It’s an accomplishment only a handful of people can claim. On Monday, two Victoria women swam across Juan de Fuca Strait from near Port Angeles to Victoria, in open ocean. Mary Griffin reports on their effort, their friendship, and a new world record.

A member of her crew recorded the minutes before Victoria’s Jill Yoneda starts her swim. It was 5:52 in the morning on July 31.

Jill’s swim started at Washington State’s Dungeness Spit and finished at Victoria’s Clover Point.

Yoneda’s friend and training partner, Susan Simmons, started the same swim across the Juan de Fuca Strait an hour behind her.

They can’t swim together because Simmons is competing under strict English Channel rules.

Fortunately, the water temperature was 11 C and calm.

Ten hours and 38 minutes later, Yoneda was hypothermic. But she managed to crawl out of the water at Clover Point under her own steam.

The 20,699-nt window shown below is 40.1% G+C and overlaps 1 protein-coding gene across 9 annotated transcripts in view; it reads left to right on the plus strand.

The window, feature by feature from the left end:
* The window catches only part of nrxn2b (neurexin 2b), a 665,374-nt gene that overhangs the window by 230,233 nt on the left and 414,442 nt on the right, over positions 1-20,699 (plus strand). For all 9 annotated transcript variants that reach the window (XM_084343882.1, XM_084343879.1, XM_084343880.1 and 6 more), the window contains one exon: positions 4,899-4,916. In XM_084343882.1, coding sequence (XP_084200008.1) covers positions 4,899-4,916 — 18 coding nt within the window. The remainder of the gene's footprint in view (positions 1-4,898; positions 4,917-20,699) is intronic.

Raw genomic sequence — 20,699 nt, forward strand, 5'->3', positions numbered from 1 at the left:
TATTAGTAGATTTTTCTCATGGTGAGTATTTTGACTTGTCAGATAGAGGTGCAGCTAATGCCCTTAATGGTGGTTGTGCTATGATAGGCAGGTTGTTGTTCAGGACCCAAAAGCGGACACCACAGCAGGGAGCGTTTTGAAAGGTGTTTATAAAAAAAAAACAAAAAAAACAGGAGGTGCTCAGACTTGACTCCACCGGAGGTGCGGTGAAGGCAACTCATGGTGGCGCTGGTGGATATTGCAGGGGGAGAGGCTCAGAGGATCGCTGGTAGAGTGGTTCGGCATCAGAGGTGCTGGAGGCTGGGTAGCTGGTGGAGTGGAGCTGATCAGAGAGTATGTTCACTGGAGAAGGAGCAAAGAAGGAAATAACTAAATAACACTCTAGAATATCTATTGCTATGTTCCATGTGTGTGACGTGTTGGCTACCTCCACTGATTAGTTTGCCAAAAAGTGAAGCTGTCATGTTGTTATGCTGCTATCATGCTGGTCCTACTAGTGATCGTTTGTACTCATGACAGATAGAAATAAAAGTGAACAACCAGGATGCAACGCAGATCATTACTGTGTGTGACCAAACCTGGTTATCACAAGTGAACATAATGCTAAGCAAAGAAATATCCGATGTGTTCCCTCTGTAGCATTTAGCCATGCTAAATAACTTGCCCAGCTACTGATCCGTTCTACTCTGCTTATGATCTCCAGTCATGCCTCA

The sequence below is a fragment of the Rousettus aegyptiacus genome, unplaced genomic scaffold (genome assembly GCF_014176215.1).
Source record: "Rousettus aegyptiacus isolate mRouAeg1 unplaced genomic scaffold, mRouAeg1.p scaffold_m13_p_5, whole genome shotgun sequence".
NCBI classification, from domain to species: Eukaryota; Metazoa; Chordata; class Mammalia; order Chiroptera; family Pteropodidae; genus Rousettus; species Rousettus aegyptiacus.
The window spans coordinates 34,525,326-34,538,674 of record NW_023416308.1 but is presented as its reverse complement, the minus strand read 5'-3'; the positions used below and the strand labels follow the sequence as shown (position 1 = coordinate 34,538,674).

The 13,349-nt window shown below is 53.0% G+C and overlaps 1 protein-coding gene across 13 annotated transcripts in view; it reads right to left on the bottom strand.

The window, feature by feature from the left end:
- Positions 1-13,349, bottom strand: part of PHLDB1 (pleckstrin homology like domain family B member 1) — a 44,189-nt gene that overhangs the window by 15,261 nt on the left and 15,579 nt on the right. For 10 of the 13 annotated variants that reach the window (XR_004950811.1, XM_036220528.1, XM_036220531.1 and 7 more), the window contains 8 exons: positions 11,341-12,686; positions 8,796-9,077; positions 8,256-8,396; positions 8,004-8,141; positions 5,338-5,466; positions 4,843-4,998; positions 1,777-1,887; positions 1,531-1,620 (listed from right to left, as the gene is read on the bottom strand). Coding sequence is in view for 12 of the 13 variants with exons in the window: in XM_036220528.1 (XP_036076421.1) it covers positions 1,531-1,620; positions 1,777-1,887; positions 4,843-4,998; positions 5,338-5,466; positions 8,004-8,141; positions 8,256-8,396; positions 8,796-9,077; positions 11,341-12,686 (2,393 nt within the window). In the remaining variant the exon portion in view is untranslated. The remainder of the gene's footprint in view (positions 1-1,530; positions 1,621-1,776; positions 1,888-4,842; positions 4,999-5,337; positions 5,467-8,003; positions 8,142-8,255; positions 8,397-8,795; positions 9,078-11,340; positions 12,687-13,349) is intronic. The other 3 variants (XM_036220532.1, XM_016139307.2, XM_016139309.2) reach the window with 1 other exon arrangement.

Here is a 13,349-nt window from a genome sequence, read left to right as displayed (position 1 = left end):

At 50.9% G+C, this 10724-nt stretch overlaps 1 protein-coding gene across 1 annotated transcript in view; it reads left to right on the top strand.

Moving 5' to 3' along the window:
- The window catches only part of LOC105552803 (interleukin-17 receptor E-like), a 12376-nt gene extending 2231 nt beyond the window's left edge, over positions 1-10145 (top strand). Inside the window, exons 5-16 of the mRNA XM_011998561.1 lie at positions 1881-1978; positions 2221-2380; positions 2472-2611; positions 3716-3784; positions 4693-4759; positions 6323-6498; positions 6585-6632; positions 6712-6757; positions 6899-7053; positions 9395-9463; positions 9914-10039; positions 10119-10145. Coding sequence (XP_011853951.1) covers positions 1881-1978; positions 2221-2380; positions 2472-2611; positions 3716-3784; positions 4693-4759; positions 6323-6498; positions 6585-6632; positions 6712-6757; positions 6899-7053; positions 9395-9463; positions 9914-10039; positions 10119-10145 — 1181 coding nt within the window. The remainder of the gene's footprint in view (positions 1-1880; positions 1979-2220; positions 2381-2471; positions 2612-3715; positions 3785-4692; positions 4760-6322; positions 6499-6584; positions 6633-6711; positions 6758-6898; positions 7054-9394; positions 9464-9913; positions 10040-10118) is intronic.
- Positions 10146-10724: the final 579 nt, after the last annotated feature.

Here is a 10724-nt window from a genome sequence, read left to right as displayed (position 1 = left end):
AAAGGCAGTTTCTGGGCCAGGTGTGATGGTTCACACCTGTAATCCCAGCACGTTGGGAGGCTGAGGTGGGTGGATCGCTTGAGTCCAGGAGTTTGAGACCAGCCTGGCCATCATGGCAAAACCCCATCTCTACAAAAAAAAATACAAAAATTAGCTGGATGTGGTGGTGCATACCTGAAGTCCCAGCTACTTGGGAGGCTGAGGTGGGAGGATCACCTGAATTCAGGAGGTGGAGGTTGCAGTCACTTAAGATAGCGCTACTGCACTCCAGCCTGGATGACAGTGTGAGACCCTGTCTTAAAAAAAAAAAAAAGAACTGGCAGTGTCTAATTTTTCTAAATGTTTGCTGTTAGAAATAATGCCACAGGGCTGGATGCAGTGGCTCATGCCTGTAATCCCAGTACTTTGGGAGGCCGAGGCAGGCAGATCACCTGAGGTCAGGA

Her best friend Mandy Rae Krack swam alongside the last few metres.

“I had to stay behind her. Not allowed to get in front of her or anything. Stay behind,” says Krack.  “But I was yelling at her to keep going.  That there

“But I was yelling at her to keep going.  That there is people waiting for her, and lots of love onshore.”

With friends, and tourists looking on, less than an hour later, at 5:21 p.m., Simmons arrived at Ogden Point.

“I think I might go get a beer. Get a local bee or something like that,” says Simmons.

The next morning, the two friends were comparing war wounds.

They are only two of only eight people who’ve successfully swum the Strait.

And a world record for Simmons.

“I broke the world record by, it was previously 10.17. And then I did 10.06. So, eleven minutes,” says Simmons.  “It was held by a man from Victoria. And it’s from over 60 years ago.”

Yoneda says she had to overcome some nerves in the open ocean, until she thought of her friend.

“I just imagined her beside me. Because we’ve always trained together that way. And then it was good.”

Both women say health issues drive them.

Simmons’ MS compels her to complete athletic challenges, and Yoneda’s chronic pain keeps her going.

Mary Griffin